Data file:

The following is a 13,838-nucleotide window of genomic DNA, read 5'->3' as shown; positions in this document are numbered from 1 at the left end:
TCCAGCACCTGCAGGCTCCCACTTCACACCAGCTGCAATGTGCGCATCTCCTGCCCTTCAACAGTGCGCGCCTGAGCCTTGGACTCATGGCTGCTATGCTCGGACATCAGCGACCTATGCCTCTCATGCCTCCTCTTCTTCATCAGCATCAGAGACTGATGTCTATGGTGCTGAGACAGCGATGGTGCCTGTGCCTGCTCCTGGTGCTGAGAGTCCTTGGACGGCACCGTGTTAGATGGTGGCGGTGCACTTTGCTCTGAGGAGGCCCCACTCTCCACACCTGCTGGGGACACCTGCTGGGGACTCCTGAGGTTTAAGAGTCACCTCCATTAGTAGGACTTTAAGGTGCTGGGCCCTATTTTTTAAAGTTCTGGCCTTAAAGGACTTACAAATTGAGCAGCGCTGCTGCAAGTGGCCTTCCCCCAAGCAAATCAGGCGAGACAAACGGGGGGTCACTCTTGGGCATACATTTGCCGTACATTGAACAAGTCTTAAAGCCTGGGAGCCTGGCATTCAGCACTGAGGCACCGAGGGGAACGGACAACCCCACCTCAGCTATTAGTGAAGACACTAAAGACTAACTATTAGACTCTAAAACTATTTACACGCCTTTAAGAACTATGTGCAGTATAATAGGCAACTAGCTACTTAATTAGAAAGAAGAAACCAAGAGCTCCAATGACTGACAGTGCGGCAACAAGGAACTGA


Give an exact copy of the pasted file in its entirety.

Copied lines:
The following is a 13,838-nucleotide window of genomic DNA, read 5'->3' as shown; positions in this document are numbered from 1 at the left end:
TCCAGCACCTGCAGGCTCCCACTTCACACCAGCTGCAATGTGCGCATCTCCTGCCCTTCAACAGTGCGCGCCTGAGCCTTGGACTCATGGCTGCTATGCTCGGACATCAGCGACCTATGCCTCTCATGCCTCCTCTTCTTCATCAGCATCAGAGACTGATGTCTATGGTGCTGAGACAGCGATGGTGCCTGTGCCTGCTCCTGGTGCTGAGAGTCCTTGGACGGCACCGTGTTAGATGGTGGCGGTGCACTTTGCTCTGAGGAGGCCCCACTCTCCACACCTGCTGGGGACACCTGCTGGGGACTCCTGAGGTTTAAGAGTCACCTCCATTAGTAGGACTTTAAGGTGCTGGGCCCTATTTTTTAAAGTTCTGGCCTTAAAGGACTTACAAATTGAGCAGCGCTGCTGCAAGTGGCCTTCCCCCAAGCAAATCAGGCGAGACAAACGGGGGGTCACTCTTGGGCATACATTTGCCGTACATTGAACAAGTCTTAAAGCCTGGGAGCCTGGCATTCAGCACTGAGGCACCGAGGGGAACGGACAACCCCACCTCAGCTATTAGTGAAGACACTAAAGACTAACTATTAGACTCTAAAACTATTTACACGCCTTTAAGAACTATGTGCAGTATAATAGGCAACTAGCTACTTAATTAGAAAGAAGAAACCAAGAGCTCCAATGACTGACAGTGCGGCAACAAGGAACTGA